WEDNESDAY, Nov. 10 (HealthDay News) -- Over the past two decades, the overall prevalence of gout and hyperuricemia appears to have increased among U.S. adults, according to research presented at the annual meeting of the American College of Rheumatology, held from Nov. 7 to 11 in Atlanta. In another study published online Nov. 10 in the Journal of the American Medical Association, researchers found that intake of fructose-rich beverages is associated with an increased risk of incident gout in women.
In the first study, Yanyan Zhu, Ph.D., of the Boston University School of Medicine, and colleagues estimated the prevalence of gout using data from 5,707 participants, aged 20 and older, in the National Health and Nutrition Examination Survey (NHANES) 2007 to 2008 and compared it with data from 18,825 participants in the NHANES III (1988 to 1994). In 2007 to 2008, the investigators found that the overall prevalence of gout among U.S. adults (3.9 percent) was significantly higher than in 1988 to 1994 (2.7 percent). The difference was primarily attributable to an increased prevalence among men and the elderly. In addition, the prevalence of hyperuricemia in 2007 to 2008 (21.4 percent) was significantly higher than in 1988 to 1994 (18.2 percent).
In the second study, Hyon K. Choi, M.D., of Boston University, and colleagues analyzed data from 78,906 women -- who had no history of gout at baseline -- from the Nurses' Health Study (1984 to 2006). They found that, compared with intake of less than one monthly serving of sugar-sweetened soda, the multivariate relative risk of gout for one daily serving was 1.74 and for at least two daily servings was 2.39. The corresponding relative risks for orange juice were 1.41 and 2.42.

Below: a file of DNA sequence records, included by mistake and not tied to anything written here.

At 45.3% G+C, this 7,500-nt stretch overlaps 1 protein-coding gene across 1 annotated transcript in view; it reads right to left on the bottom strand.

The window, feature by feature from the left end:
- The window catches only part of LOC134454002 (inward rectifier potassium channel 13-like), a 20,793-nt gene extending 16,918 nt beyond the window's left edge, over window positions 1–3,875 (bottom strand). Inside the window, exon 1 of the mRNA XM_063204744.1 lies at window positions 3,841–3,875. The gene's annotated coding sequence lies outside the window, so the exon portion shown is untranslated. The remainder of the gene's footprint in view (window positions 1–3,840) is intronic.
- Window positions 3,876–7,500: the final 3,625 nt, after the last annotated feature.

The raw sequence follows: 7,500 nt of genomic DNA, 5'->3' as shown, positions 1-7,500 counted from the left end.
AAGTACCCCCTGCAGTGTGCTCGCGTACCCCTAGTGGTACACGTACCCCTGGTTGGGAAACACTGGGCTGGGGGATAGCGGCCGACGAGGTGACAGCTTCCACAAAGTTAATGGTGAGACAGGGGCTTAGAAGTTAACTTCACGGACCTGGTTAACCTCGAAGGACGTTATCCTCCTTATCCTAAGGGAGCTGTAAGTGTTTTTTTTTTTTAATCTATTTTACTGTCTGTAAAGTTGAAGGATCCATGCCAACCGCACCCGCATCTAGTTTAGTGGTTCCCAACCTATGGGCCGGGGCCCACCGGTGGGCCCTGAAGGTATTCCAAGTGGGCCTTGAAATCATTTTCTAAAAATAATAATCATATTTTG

"Among this cohort of women, consumption of fructose-rich beverages is associated with an increased risk of incident gout, although the contribution of these beverages to the risk of gout in the population is likely modest given the low incidence rate among women," Choi and colleagues conclude.
One author of the first study disclosed serving as an employee of Takeda Pharmaceuticals International Inc., while another author reported serving as a consultant for the company. Two authors of the second study disclosed ties to Takeda Pharmaceuticals and/or Savient Pharmaceuticals.
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